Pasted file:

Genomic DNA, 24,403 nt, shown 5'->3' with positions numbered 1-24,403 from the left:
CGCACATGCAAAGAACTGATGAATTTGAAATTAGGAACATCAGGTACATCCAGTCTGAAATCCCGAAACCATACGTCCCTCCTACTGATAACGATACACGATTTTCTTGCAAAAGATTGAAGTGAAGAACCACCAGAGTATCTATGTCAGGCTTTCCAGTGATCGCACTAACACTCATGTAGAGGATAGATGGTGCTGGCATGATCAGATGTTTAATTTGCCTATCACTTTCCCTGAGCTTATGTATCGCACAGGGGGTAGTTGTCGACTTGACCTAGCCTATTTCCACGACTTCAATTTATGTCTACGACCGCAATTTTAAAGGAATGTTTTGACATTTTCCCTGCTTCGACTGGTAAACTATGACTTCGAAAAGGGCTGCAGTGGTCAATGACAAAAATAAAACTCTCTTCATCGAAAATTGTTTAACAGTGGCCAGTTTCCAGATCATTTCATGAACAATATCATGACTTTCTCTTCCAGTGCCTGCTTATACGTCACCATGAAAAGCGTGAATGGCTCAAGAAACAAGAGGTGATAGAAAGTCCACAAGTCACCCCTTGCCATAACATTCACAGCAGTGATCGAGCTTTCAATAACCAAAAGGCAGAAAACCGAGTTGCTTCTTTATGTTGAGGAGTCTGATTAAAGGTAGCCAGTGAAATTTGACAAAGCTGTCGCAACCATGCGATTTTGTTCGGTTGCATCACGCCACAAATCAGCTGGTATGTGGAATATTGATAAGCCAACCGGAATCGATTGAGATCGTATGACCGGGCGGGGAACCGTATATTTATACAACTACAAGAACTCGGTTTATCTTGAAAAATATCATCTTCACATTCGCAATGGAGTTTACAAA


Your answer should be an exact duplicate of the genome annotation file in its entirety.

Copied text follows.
Genomic DNA, 24,403 nt, shown 5'->3' with positions numbered 1-24,403 from the left:
CGCACATGCAAAGAACTGATGAATTTGAAATTAGGAACATCAGGTACATCCAGTCTGAAATCCCGAAACCATACGTCCCTCCTACTGATAACGATACACGATTTTCTTGCAAAAGATTGAAGTGAAGAACCACCAGAGTATCTATGTCAGGCTTTCCAGTGATCGCACTAACACTCATGTAGAGGATAGATGGTGCTGGCATGATCAGATGTTTAATTTGCCTATCACTTTCCCTGAGCTTATGTATCGCACAGGGGGTAGTTGTCGACTTGACCTAGCCTATTTCCACGACTTCAATTTATGTCTACGACCGCAATTTTAAAGGAATGTTTTGACATTTTCCCTGCTTCGACTGGTAAACTATGACTTCGAAAAGGGCTGCAGTGGTCAATGACAAAAATAAAACTCTCTTCATCGAAAATTGTTTAACAGTGGCCAGTTTCCAGATCATTTCATGAACAATATCATGACTTTCTCTTCCAGTGCCTGCTTATACGTCACCATGAAAAGCGTGAATGGCTCAAGAAACAAGAGGTGATAGAAAGTCCACAAGTCACCCCTTGCCATAACATTCACAGCAGTGATCGAGCTTTCAATAACCAAAAGGCAGAAAACCGAGTTGCTTCTTTATGTTGAGGAGTCTGATTAAAGGTAGCCAGTGAAATTTGACAAAGCTGTCGCAACCATGCGATTTTGTTCGGTTGCATCACGCCACAAATCAGCTGGTATGTGGAATATTGATAAGCCAACCGGAATCGATTGAGATCGTATGACCGGGCGGGGAACCGTATATTTATACAACTACAAGAACTCGGTTTATCTTGAAAAATATCATCTTCACATTCGCAATGGAGTTTACAAA